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HCCF survey identifies 5 priorities

Pursuit of areas to be discussed Nov. 13
HCCF survey identifies 5 priorities HCCF survey identifies 5 priorities

A recent survey discovered what Harrison County residents want to see addressed to improve the quality of life, and the Harrison County Community Foundation says it could land funding to make an impact on the community’s needs.

The survey was part of a $46,500 planning grant from the Lilly Endowment Inc.’s seventh phase of its Giving Indiana Funds For Tomorrow. The grant is designed to determine a common vision for the community’s future. It includes input from governmental entities, school districts, businesses, non-profit organizations and residents in the county.

The survey was designed for residents to rank the county’s top priorities that should receive funding in the future.

“We had over 800 people fill that out,” Julie Moorman, the Foundation’s president and CEO, said at the Harrison County Board of Commissioners’ meeting in October.

The Foundation found five top priorities:

Shared vision for the county for infrastructure, including water, sewer and high-speed internet and land-use planning;

Workforce development and education;

Diverse housing options;

Business development and support; and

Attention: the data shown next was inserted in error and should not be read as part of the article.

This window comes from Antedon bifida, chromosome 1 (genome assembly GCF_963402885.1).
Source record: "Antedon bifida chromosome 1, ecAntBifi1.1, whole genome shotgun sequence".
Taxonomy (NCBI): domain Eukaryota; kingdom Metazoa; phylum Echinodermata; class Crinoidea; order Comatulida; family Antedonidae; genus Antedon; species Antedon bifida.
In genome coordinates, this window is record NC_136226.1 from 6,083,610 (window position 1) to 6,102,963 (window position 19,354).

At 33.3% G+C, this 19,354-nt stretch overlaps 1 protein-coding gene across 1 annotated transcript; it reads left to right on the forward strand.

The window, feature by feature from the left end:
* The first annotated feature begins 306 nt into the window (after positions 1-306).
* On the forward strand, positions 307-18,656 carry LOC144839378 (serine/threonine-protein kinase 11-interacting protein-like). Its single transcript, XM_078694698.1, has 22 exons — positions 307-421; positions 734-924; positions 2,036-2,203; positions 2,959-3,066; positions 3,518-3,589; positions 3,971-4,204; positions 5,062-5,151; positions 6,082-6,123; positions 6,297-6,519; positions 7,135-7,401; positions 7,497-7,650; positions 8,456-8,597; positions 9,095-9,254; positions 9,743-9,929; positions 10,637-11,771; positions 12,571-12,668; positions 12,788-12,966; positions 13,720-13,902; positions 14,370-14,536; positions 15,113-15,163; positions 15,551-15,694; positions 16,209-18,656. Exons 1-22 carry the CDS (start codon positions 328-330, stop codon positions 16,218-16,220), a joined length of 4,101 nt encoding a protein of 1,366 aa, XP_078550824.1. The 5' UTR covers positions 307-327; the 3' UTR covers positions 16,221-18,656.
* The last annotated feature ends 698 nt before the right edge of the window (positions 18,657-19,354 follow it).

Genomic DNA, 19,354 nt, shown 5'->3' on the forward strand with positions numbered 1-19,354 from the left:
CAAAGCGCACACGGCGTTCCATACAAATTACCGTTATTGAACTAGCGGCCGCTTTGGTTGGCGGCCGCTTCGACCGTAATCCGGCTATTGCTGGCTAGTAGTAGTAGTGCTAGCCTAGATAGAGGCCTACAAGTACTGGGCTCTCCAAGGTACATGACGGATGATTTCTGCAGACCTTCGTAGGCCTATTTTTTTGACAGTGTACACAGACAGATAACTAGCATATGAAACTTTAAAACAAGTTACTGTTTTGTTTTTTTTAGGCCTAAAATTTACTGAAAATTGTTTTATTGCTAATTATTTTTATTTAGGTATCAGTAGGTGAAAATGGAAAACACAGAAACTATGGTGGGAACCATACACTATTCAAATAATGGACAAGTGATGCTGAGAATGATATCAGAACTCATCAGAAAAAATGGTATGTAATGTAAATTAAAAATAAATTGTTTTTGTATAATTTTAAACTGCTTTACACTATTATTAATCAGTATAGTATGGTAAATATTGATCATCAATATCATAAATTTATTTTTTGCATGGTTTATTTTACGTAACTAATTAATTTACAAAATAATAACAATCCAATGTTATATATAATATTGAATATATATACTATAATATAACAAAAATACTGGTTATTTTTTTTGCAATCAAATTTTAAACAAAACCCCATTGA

Substance abuse and health.

The Foundation had two meetings to discuss the priorities before they were finalized. The first was among several county officials and leaders back in May.

Moorman said the officials’ priorities were similar to the answers residents gave in the survey.

The last meeting, about a month ago, had 29 people in attendance. Its final meeting will be Wednesday, Nov. 13, from 3:30 to 5 p.m. at the Purdue Extension Building in Corydon.

Moorman said a consultant is looking further into each priority and will present some ideas and recommendations for pursuing these priorities during that meeting.

Following the planning phase, the Foundation will have the opportunity to apply for an implementation grant, through the Lilly Endowment. Moorman said the funding would be as much as $100,000.

“Obviously, that’s not a lot of money to fix those big five areas that we talked about,” she said. “But, where can we move the meter, what piece can that do?”

The Foundation will apply for the implementation grant by March.

The same endowment had also given the HCCF a $440,000 matching grant near the end of 2018 to build the Foundation’s financial assets and support charitable activities. Through time, the funds will provide flexibility to help address community needs.

The Lilly Endowment’s new phase of GIFT is allocating $125 million to help Indiana community foundations strengthen the towns, cities and counties they serve.